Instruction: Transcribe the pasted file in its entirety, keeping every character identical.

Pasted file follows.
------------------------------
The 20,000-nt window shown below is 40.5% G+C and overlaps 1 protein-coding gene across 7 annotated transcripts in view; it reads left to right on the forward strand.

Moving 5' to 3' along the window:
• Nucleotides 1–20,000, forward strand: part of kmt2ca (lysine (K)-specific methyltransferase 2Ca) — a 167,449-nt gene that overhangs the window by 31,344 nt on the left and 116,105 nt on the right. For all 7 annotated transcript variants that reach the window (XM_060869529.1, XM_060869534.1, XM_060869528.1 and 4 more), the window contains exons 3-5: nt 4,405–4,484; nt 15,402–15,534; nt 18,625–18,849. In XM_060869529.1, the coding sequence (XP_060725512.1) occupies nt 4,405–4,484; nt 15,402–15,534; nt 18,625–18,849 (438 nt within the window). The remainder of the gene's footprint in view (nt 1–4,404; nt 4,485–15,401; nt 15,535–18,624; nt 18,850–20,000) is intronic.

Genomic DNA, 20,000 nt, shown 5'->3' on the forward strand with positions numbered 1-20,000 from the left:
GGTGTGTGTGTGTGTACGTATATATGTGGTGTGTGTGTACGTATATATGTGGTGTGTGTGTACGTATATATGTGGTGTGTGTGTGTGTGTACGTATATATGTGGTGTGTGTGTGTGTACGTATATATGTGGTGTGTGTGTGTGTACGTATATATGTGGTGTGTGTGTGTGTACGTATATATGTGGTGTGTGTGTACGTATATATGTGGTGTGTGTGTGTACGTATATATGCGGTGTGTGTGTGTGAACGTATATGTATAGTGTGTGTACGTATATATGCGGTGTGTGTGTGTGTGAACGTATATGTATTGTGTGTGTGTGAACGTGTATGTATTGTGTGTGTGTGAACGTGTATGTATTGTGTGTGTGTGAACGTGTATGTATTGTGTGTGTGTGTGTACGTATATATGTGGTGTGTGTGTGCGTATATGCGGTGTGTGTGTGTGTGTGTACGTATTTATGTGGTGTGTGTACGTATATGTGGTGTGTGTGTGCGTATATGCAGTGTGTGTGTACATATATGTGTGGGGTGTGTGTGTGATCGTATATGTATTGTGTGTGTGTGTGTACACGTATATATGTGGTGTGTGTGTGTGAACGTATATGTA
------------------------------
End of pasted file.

The 20,000-nt window shown below is 40.5% G+C and overlaps 1 protein-coding gene across 7 annotated transcripts in view; it reads left to right on the forward strand.

Moving 5' to 3' along the window:
• Nucleotides 1–20,000, forward strand: part of kmt2ca (lysine (K)-specific methyltransferase 2Ca) — a 167,449-nt gene that overhangs the window by 31,344 nt on the left and 116,105 nt on the right. For all 7 annotated transcript variants that reach the window (XM_060869529.1, XM_060869534.1, XM_060869528.1 and 4 more), the window contains exons 3-5: nt 4,405–4,484; nt 15,402–15,534; nt 18,625–18,849. In XM_060869529.1, the coding sequence (XP_060725512.1) occupies nt 4,405–4,484; nt 15,402–15,534; nt 18,625–18,849 (438 nt within the window). The remainder of the gene's footprint in view (nt 1–4,404; nt 4,485–15,401; nt 15,535–18,624; nt 18,850–20,000) is intronic.

Genomic DNA, 20,000 nt, shown 5'->3' on the forward strand with positions numbered 1-20,000 from the left:
GGTGTGTGTGTGTGTACGTATATATGTGGTGTGTGTGTACGTATATATGTGGTGTGTGTGTACGTATATATGTGGTGTGTGTGTGTGTGTACGTATATATGTGGTGTGTGTGTGTGTACGTATATATGTGGTGTGTGTGTGTGTACGTATATATGTGGTGTGTGTGTGTGTACGTATATATGTGGTGTGTGTGTACGTATATATGTGGTGTGTGTGTGTACGTATATATGCGGTGTGTGTGTGTGAACGTATATGTATAGTGTGTGTACGTATATATGCGGTGTGTGTGTGTGTGAACGTATATGTATTGTGTGTGTGTGAACGTGTATGTATTGTGTGTGTGTGAACGTGTATGTATTGTGTGTGTGTGAACGTGTATGTATTGTGTGTGTGTGTGTACGTATATATGTGGTGTGTGTGTGCGTATATGCGGTGTGTGTGTGTGTGTGTACGTATTTATGTGGTGTGTGTACGTATATGTGGTGTGTGTGTGCGTATATGCAGTGTGTGTGTACATATATGTGTGGGGTGTGTGTGTGATCGTATATGTATTGTGTGTGTGTGTGTACACGTATATATGTGGTGTGTGTGTGTGAACGTATATGTA